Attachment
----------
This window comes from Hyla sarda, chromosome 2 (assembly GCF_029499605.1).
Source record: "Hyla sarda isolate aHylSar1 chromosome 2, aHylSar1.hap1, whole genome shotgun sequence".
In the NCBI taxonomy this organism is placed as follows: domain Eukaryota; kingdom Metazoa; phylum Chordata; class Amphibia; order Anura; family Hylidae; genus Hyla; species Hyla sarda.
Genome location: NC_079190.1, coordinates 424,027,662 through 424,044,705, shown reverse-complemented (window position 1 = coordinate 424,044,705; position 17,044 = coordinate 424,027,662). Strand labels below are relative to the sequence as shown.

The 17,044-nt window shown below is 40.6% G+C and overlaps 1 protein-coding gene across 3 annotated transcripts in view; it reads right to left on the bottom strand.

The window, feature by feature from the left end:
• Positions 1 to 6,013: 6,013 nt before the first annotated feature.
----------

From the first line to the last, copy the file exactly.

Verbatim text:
This window comes from Hyla sarda, chromosome 2 (assembly GCF_029499605.1).
Source record: "Hyla sarda isolate aHylSar1 chromosome 2, aHylSar1.hap1, whole genome shotgun sequence".
In the NCBI taxonomy this organism is placed as follows: domain Eukaryota; kingdom Metazoa; phylum Chordata; class Amphibia; order Anura; family Hylidae; genus Hyla; species Hyla sarda.
Genome location: NC_079190.1, coordinates 424,027,662 through 424,044,705, shown reverse-complemented (window position 1 = coordinate 424,044,705; position 17,044 = coordinate 424,027,662). Strand labels below are relative to the sequence as shown.

The 17,044-nt window shown below is 40.6% G+C and overlaps 1 protein-coding gene across 3 annotated transcripts in view; it reads right to left on the bottom strand.

The window, feature by feature from the left end:
• Positions 1 to 6,013: 6,013 nt before the first annotated feature.